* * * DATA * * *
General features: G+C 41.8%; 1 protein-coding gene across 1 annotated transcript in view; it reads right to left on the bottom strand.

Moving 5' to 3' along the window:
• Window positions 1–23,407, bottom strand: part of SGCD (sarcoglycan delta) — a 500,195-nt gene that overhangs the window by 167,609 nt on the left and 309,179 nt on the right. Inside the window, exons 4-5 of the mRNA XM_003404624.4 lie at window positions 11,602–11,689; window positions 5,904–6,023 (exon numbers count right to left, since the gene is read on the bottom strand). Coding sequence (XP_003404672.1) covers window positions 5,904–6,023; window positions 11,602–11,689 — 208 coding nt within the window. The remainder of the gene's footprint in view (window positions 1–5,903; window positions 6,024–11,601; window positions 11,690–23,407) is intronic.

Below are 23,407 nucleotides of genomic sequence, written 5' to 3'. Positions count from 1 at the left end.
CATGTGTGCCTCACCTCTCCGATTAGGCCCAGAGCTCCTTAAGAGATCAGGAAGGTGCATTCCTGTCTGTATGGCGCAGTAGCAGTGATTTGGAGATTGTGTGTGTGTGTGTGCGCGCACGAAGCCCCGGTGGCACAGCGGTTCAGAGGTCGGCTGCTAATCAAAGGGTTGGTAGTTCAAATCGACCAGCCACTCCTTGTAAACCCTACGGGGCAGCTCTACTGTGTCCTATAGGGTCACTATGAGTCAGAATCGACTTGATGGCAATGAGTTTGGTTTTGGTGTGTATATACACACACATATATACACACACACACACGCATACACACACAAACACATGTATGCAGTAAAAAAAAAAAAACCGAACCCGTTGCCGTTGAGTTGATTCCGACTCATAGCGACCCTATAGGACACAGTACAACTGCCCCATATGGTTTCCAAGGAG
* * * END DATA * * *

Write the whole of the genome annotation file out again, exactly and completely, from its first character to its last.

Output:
General features: G+C 41.8%; 1 protein-coding gene across 1 annotated transcript in view; it reads right to left on the bottom strand.

Moving 5' to 3' along the window:
• Window positions 1–23,407, bottom strand: part of SGCD (sarcoglycan delta) — a 500,195-nt gene that overhangs the window by 167,609 nt on the left and 309,179 nt on the right. Inside the window, exons 4-5 of the mRNA XM_003404624.4 lie at window positions 11,602–11,689; window positions 5,904–6,023 (exon numbers count right to left, since the gene is read on the bottom strand). Coding sequence (XP_003404672.1) covers window positions 5,904–6,023; window positions 11,602–11,689 — 208 coding nt within the window. The remainder of the gene's footprint in view (window positions 1–5,903; window positions 6,024–11,601; window positions 11,690–23,407) is intronic.

Below are 23,407 nucleotides of genomic sequence, written 5' to 3'. Positions count from 1 at the left end.
CATGTGTGCCTCACCTCTCCGATTAGGCCCAGAGCTCCTTAAGAGATCAGGAAGGTGCATTCCTGTCTGTATGGCGCAGTAGCAGTGATTTGGAGATTGTGTGTGTGTGTGTGCGCGCACGAAGCCCCGGTGGCACAGCGGTTCAGAGGTCGGCTGCTAATCAAAGGGTTGGTAGTTCAAATCGACCAGCCACTCCTTGTAAACCCTACGGGGCAGCTCTACTGTGTCCTATAGGGTCACTATGAGTCAGAATCGACTTGATGGCAATGAGTTTGGTTTTGGTGTGTATATACACACACATATATACACACACACACACGCATACACACACAAACACATGTATGCAGTAAAAAAAAAAAAACCGAACCCGTTGCCGTTGAGTTGATTCCGACTCATAGCGACCCTATAGGACACAGTACAACTGCCCCATATGGTTTCCAAGGAG